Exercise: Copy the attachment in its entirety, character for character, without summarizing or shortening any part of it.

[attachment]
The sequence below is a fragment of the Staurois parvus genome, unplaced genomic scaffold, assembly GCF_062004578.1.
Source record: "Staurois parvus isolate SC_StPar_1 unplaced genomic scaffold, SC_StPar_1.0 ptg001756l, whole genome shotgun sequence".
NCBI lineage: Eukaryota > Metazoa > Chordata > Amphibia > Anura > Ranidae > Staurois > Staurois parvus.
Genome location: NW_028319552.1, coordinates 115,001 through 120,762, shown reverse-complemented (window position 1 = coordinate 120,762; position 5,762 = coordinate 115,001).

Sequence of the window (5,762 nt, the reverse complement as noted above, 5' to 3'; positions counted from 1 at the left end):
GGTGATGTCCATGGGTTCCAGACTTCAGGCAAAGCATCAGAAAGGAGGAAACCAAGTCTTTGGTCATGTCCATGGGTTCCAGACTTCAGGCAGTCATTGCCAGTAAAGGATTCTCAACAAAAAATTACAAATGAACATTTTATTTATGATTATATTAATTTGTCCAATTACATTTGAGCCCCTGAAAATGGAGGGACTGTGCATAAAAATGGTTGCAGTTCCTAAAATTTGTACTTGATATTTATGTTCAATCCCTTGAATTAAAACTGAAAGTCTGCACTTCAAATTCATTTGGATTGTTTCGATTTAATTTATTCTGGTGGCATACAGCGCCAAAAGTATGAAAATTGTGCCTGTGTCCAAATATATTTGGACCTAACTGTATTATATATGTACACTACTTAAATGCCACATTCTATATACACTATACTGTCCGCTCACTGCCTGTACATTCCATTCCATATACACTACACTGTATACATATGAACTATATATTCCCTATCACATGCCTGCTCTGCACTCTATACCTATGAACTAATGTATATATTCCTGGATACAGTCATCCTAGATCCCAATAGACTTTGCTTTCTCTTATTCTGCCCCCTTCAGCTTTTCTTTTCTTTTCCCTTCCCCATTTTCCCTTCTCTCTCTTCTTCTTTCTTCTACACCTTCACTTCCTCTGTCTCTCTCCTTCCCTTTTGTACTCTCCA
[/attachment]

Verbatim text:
The sequence below is a fragment of the Staurois parvus genome, unplaced genomic scaffold, assembly GCF_062004578.1.
Source record: "Staurois parvus isolate SC_StPar_1 unplaced genomic scaffold, SC_StPar_1.0 ptg001756l, whole genome shotgun sequence".
NCBI lineage: Eukaryota > Metazoa > Chordata > Amphibia > Anura > Ranidae > Staurois > Staurois parvus.
Genome location: NW_028319552.1, coordinates 115,001 through 120,762, shown reverse-complemented (window position 1 = coordinate 120,762; position 5,762 = coordinate 115,001).

Sequence of the window (5,762 nt, the reverse complement as noted above, 5' to 3'; positions counted from 1 at the left end):
GGTGATGTCCATGGGTTCCAGACTTCAGGCAAAGCATCAGAAAGGAGGAAACCAAGTCTTTGGTCATGTCCATGGGTTCCAGACTTCAGGCAGTCATTGCCAGTAAAGGATTCTCAACAAAAAATTACAAATGAACATTTTATTTATGATTATATTAATTTGTCCAATTACATTTGAGCCCCTGAAAATGGAGGGACTGTGCATAAAAATGGTTGCAGTTCCTAAAATTTGTACTTGATATTTATGTTCAATCCCTTGAATTAAAACTGAAAGTCTGCACTTCAAATTCATTTGGATTGTTTCGATTTAATTTATTCTGGTGGCATACAGCGCCAAAAGTATGAAAATTGTGCCTGTGTCCAAATATATTTGGACCTAACTGTATTATATATGTACACTACTTAAATGCCACATTCTATATACACTATACTGTCCGCTCACTGCCTGTACATTCCATTCCATATACACTACACTGTATACATATGAACTATATATTCCCTATCACATGCCTGCTCTGCACTCTATACCTATGAACTAATGTATATATTCCTGGATACAGTCATCCTAGATCCCAATAGACTTTGCTTTCTCTTATTCTGCCCCCTTCAGCTTTTCTTTTCTTTTCCCTTCCCCATTTTCCCTTCTCTCTCTTCTTCTTTCTTCTACACCTTCACTTCCTCTGTCTCTCTCCTTCCCTTTTGTACTCTCCA